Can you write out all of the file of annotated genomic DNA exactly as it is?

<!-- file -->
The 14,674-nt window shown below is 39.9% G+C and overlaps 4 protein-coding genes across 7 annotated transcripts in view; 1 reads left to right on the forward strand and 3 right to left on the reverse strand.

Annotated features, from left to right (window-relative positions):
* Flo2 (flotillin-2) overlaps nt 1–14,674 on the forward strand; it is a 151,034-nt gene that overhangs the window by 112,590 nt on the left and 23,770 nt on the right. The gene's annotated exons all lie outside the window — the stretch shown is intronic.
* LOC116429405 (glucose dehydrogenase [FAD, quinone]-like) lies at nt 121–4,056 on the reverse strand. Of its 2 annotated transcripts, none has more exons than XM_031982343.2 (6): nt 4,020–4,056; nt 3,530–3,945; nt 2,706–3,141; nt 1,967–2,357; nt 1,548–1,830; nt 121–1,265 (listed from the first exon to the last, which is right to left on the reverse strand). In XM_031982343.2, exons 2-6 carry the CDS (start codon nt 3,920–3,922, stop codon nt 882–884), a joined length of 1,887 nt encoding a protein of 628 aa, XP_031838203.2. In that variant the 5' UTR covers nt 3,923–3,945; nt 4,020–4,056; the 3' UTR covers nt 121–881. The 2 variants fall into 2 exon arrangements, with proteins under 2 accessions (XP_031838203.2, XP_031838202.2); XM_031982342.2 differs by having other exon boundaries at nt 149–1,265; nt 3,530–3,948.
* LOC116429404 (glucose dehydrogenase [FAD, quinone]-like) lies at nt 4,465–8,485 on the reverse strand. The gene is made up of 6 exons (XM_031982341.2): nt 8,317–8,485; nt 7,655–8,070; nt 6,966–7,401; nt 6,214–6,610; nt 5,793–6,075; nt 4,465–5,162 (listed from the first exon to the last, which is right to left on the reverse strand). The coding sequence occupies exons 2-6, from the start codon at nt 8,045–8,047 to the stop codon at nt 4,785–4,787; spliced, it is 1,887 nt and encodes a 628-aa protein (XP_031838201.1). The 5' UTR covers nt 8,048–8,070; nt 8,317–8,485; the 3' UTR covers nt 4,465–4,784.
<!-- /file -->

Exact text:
The 14,674-nt window shown below is 39.9% G+C and overlaps 4 protein-coding genes across 7 annotated transcripts in view; 1 reads left to right on the forward strand and 3 right to left on the reverse strand.

Annotated features, from left to right (window-relative positions):
* Flo2 (flotillin-2) overlaps nt 1–14,674 on the forward strand; it is a 151,034-nt gene that overhangs the window by 112,590 nt on the left and 23,770 nt on the right. The gene's annotated exons all lie outside the window — the stretch shown is intronic.
* LOC116429405 (glucose dehydrogenase [FAD, quinone]-like) lies at nt 121–4,056 on the reverse strand. Of its 2 annotated transcripts, none has more exons than XM_031982343.2 (6): nt 4,020–4,056; nt 3,530–3,945; nt 2,706–3,141; nt 1,967–2,357; nt 1,548–1,830; nt 121–1,265 (listed from the first exon to the last, which is right to left on the reverse strand). In XM_031982343.2, exons 2-6 carry the CDS (start codon nt 3,920–3,922, stop codon nt 882–884), a joined length of 1,887 nt encoding a protein of 628 aa, XP_031838203.2. In that variant the 5' UTR covers nt 3,923–3,945; nt 4,020–4,056; the 3' UTR covers nt 121–881. The 2 variants fall into 2 exon arrangements, with proteins under 2 accessions (XP_031838203.2, XP_031838202.2); XM_031982342.2 differs by having other exon boundaries at nt 149–1,265; nt 3,530–3,948.
* LOC116429404 (glucose dehydrogenase [FAD, quinone]-like) lies at nt 4,465–8,485 on the reverse strand. The gene is made up of 6 exons (XM_031982341.2): nt 8,317–8,485; nt 7,655–8,070; nt 6,966–7,401; nt 6,214–6,610; nt 5,793–6,075; nt 4,465–5,162 (listed from the first exon to the last, which is right to left on the reverse strand). The coding sequence occupies exons 2-6, from the start codon at nt 8,045–8,047 to the stop codon at nt 4,785–4,787; spliced, it is 1,887 nt and encodes a 628-aa protein (XP_031838201.1). The 5' UTR covers nt 8,048–8,070; nt 8,317–8,485; the 3' UTR covers nt 4,465–4,784.